Unlike special treatment for soldiers traveling in uniform, pilots, flight attendants, and senior members of Congress, PreCheck selection requires membership in the loyalty program of the eligible for-profit airline, not a government entity. These frequent flier programs enable a traveler who makes frequent purchases on a particular carrier to obtain special treatment from federally operated airport security. This is equivalent to the government giving a job applicant hiring preference based on frequent purchases at Sam’s Club or membership at the “right” country club.

The first participating airlines — United, American, and Delta  have been the primary beneficiaries, as have been O’Hare, San Francisco, and Denver. Since not all airports or airlines are eligible, and some may never be eligible, those people who routinely fly on Southwest Airlines from Orlando to Detroit will be unable to enjoy the less invasive security screening that their counterparts flying on United from Chicago to Phoenix might.

A large segment of travelers fly regularly for work, and if they are in an area with a non-select airport served by non-legacy carriers, they will spend many hours more per year in security lines than their PreCheck counterparts. This creates a disadvantage for those business travelers relative to their competitors who use favored locations.

Many travelers are premium-level frequent fliers because they need to fly as part of their jobs. Those who have earned elite status know that the best strategy is to pick an airline with numerous flights from your home airport and always book with that airline, even if the fare is higher or schedule less favorable. For those who fly diverse routes from multiple airports, their activity with one airline is diluted, hindering their ability to reach elite mileage with an airline despite their flying over 100,000 miles per year.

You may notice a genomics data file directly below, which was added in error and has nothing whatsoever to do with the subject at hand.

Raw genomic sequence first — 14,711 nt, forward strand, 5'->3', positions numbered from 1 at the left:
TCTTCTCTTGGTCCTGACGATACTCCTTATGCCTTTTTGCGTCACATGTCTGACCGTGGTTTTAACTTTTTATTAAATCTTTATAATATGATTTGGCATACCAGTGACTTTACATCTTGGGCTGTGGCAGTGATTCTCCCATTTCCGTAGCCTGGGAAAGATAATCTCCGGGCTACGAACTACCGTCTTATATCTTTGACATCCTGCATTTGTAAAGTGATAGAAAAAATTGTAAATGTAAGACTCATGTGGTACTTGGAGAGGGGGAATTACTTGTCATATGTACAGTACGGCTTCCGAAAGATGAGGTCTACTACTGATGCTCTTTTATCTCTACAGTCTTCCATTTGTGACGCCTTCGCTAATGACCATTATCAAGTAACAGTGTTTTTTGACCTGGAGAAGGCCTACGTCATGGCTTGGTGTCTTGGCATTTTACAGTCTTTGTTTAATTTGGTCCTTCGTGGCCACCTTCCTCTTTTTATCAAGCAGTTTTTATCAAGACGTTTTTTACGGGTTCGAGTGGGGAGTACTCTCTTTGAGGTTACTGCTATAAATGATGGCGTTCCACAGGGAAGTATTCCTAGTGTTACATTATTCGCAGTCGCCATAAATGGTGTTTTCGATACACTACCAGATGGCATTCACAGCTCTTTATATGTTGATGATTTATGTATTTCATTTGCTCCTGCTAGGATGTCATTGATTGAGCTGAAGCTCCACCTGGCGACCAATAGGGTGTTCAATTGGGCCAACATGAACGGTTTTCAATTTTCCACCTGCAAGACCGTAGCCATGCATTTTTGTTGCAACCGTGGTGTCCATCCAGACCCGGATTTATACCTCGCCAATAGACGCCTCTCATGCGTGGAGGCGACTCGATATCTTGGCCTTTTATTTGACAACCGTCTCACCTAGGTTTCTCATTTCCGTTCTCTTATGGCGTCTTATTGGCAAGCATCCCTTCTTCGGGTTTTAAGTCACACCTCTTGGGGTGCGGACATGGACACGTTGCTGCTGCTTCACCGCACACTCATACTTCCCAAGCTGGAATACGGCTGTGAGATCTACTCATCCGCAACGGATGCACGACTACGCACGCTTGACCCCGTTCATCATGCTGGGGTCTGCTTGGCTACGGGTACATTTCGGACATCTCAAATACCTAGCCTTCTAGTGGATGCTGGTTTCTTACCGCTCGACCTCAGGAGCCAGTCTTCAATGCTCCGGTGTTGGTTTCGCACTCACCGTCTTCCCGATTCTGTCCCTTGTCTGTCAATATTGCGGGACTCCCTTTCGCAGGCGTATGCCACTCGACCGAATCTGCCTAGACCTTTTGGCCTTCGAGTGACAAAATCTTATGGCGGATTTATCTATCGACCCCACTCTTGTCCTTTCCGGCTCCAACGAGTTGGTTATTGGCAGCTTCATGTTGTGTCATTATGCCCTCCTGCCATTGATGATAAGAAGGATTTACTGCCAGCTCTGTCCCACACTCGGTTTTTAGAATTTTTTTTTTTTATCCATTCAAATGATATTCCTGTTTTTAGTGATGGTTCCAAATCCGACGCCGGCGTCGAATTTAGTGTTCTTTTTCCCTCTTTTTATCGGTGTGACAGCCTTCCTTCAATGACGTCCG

This is an instance of a government program providing a business advantage to certain select companies and preferential treatment to a group of people based on their participation and expenditures with those companies. Aside from the legal implications, this program is divisive and will only further separate the privileged from the ordinary citizen.

As with most TSA initiatives, PreCheck exists primarily for PR purposes. It’s devoid of any security benefit. And it’s another example of Washington indifference to the public.

The PreCheck concept and its approach are structurally flawed. In order for it to have any impact in expediting screening, hundreds of millions of “trusted travelers” would have to be vetted, at enormous cost to travelers and taxpayers. And even then, to repeat what the TSA has said, it wouldn’t guarantee expedited screening to anyone.

Instead of wasting money trying to approve staggering numbers of fliers, the TSA should be focused on identifying its first real terrorist, something that so far, after ten years, it has still failed to do.

(Photo: Flickr Creative Commons/UggBoyUggGirl)